Having been recently appointed as Executive Editor at CNN Philippines Life, Telum Media caught up with Anna Canlas in between her conference calls and Slack conversations to discuss how she has been adjusting to the new role.
With compelling narratives under her byline, it is hard to believe that Anna felt as if she had lost her creative connection a few years back. Nevertheless, she delves into how she overcame this writer’s block while simultaneously relieving herself from the pressure to adhere to societal norms revolving around money, practicality, and marriage.
As the Executive Editor at CNN Philippines Life, can you share the editorial team’s creative approach?
Not shotgun - we aim to offer an insightful second take on what people are buzzing about in Philippine culture. Currently, we are seeing a trend on stories covering mental health care, direct engagement with the issues, as well as activist art.
How do you think your past experiences has contributed to your current post as the Executive Editor of CNN Philippines Life?
My time writing and reporting in New York taught me to form an opinion right away and keep up with the news cycle. The New York audience enjoyed a more transgressive angle - a hot take - than restorative - something that affirms our values.
My biggest takeaway from working there is that context is important. You can't expect best practices there to work here. I learnt that after making some mistakes at my first job back here in the Philippines in 2014, when I ran these admittedly clickbait headlines.
Additionally, I also developed an eye for design during my time at Preview Magazine and stylebible.ph.
What do you love about being a journalist?
Interviewing! I will sometimes meet people in social situations and overzealously ask about their vocation or interest. Especially artists
. Avoid me if you just want small talk.
Tell us about a story or feature that you consider the most significant / unforgettable in your career?
A personal essay
on relationships and reproductive health where the backstory became the main story, and vice versa.
It took me seven months to write as I had buried a lot of those in my unconscious. It's tough to understand that your mind is programmed a certain way, and then you realise, perhaps it's because of your family or the school you went to.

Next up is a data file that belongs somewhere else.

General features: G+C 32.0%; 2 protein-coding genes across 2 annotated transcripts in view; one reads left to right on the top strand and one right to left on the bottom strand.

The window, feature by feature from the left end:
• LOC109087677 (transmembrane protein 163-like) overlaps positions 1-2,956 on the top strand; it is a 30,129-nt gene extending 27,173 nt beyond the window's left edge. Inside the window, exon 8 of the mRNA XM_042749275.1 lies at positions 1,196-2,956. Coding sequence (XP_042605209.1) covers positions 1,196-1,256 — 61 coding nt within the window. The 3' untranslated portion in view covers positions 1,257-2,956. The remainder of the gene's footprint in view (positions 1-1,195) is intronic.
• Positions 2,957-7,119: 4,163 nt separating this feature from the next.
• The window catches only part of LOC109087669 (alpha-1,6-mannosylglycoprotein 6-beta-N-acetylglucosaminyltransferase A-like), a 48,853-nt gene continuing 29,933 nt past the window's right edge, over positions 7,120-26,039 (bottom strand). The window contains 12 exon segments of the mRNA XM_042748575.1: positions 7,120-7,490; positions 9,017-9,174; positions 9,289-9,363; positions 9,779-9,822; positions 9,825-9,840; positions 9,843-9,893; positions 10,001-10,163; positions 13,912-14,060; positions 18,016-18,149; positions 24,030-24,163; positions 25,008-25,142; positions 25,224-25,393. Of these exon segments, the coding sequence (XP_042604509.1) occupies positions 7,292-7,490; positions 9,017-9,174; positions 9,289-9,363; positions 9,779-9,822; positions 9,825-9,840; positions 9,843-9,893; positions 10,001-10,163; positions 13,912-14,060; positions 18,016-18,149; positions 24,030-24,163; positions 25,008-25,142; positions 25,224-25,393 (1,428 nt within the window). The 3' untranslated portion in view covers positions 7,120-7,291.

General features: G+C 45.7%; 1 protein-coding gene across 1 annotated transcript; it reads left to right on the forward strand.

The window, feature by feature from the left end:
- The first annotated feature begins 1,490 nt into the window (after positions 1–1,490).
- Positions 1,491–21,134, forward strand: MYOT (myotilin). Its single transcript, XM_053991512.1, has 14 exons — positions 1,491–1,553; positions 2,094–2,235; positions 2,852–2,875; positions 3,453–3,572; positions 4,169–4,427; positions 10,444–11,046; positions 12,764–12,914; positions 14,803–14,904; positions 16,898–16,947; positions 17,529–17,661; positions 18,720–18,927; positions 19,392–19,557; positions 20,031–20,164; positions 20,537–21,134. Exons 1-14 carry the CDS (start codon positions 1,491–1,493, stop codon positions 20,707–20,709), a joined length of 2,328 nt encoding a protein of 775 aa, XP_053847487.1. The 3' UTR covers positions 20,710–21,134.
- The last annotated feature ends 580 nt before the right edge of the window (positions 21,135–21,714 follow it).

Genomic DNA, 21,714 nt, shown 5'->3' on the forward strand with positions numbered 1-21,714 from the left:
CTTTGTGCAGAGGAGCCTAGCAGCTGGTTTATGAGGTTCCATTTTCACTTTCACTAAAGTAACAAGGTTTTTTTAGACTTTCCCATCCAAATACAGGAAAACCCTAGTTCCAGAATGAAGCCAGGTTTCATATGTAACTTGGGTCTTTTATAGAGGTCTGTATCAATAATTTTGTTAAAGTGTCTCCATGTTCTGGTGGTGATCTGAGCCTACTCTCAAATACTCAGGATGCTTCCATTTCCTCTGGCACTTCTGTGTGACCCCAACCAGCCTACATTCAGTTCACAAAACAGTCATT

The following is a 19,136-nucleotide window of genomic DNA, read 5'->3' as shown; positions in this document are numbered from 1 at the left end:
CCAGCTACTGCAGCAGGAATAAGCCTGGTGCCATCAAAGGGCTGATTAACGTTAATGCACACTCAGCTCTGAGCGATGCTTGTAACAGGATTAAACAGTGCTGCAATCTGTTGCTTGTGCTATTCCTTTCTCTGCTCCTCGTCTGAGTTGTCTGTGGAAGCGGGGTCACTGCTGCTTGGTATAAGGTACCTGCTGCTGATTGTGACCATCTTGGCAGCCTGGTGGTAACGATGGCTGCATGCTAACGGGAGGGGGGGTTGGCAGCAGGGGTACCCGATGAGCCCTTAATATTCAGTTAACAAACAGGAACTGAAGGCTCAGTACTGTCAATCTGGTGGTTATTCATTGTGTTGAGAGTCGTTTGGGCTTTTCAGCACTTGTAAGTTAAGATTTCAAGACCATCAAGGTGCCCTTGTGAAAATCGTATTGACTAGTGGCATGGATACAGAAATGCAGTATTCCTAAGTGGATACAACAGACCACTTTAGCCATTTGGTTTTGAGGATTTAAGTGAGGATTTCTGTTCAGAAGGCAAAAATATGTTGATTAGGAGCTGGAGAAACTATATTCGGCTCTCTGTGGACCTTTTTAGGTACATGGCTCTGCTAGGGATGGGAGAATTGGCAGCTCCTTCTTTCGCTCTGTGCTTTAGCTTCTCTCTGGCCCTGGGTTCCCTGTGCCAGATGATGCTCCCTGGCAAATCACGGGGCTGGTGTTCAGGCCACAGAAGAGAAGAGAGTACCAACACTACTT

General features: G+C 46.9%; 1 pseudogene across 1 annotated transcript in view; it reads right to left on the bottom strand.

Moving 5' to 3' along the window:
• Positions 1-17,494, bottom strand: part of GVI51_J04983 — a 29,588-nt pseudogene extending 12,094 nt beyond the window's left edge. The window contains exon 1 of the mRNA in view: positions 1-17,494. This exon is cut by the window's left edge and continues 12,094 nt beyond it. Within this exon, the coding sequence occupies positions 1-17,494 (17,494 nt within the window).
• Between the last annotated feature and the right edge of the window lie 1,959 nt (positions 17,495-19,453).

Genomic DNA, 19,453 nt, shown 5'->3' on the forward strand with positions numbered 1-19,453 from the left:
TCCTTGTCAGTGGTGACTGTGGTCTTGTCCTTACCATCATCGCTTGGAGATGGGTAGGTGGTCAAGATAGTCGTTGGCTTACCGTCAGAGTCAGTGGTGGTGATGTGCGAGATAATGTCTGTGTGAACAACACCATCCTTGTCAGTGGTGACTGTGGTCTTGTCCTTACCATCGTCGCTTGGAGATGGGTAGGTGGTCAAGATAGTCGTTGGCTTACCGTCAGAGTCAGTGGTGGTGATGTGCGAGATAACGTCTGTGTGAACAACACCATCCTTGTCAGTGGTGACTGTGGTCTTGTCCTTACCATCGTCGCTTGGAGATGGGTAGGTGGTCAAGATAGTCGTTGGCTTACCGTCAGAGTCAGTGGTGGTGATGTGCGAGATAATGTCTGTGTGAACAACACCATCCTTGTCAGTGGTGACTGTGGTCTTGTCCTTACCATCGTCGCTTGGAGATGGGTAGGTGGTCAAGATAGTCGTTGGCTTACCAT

My first draft was so messy that our Features Director, Don Jaucian held onto it first, and that gave me a chance to self-edit.
I don't think I would have even attempted to write it if I wasn't commissioned by the filmmaker Samantha Lee, who was also guest editing the women's issue
, to write about marriage and the Filipina. But the story I had in me was the failure of a marriage, haha!
I’m sure that you are contacted by a lot of PRs and communications teams for pitches. What kind of press material entices you the most?
I like a timely story, with an evergreen theme. And lately I always ask myself - what could be uniquely Filipino about this?
What are you looking forward to in 2021 with regards to the Philippine media-scape?
So many legacy players are launching new titles for baby boomers, Gen X, millennials, and Gen Z. And it will be interesting to see how one story gets told differently by each outlet.
I'm also observing a re-emphasis on magazine-type storytelling, which I'm always going to be invested in because that's my life's work and what I took my masters in. I think that the reason as to why journalists are going back to this format is that packaging stories in a magazine format can defamiliarise a story in a way, and when done well, that can leave a lasting emotional imprint on the reader.
As a female journalist with a senior role in the industry, can you share a piece of advice for women looking to pursue a career in media?
For women specifically: Be tough, but kind. For any writer who wants to make it in journalism: Do your own reporting!
Give us a parting quote!
"Criticism can come out of love." The photographer Robert Frank said that.